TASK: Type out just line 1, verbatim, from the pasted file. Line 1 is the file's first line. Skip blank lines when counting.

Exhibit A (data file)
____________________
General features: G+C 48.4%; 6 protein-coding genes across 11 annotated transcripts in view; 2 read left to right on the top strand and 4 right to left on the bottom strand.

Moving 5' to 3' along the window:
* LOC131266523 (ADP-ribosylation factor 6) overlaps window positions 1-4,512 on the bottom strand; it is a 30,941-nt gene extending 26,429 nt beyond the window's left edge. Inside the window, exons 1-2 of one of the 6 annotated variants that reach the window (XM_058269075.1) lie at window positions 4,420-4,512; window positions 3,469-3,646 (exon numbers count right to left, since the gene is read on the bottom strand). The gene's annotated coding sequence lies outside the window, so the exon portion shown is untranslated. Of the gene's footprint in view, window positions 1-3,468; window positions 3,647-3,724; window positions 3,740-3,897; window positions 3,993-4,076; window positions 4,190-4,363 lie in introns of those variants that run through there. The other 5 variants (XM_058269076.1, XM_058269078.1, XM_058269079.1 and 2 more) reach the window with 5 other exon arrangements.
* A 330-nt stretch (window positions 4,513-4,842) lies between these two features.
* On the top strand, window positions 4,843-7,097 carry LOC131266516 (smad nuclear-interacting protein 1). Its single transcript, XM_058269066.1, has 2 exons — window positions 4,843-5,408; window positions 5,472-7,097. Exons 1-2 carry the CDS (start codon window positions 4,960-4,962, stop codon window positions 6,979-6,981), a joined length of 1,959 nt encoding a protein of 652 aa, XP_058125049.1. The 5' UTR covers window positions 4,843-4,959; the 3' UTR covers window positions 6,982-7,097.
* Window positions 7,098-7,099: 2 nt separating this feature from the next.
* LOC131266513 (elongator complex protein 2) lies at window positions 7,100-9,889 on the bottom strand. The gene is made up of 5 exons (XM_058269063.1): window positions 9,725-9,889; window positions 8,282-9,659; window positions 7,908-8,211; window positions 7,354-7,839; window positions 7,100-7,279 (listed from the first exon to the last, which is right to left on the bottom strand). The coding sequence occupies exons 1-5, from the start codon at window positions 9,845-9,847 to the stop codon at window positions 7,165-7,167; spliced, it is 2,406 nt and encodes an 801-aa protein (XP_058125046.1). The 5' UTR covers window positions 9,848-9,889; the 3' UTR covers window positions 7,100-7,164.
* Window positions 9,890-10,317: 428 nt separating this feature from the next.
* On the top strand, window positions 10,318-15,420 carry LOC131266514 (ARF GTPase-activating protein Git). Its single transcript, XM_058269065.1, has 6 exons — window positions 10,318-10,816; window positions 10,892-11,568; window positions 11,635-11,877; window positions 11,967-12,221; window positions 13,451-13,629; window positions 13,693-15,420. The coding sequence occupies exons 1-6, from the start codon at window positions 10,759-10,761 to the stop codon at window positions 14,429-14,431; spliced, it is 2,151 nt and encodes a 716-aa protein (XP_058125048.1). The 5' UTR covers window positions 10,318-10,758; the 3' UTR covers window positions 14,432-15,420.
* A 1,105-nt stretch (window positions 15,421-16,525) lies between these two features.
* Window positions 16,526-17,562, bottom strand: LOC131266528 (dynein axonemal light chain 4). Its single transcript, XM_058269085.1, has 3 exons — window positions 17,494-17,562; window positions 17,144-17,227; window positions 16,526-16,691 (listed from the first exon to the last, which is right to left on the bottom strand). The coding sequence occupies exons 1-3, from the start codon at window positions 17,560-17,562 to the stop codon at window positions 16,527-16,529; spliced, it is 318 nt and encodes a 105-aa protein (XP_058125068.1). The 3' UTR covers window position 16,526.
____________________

General features: G+C 48.4%; 6 protein-coding genes across 11 annotated transcripts in view; 2 read left to right on the top strand and 4 right to left on the bottom strand.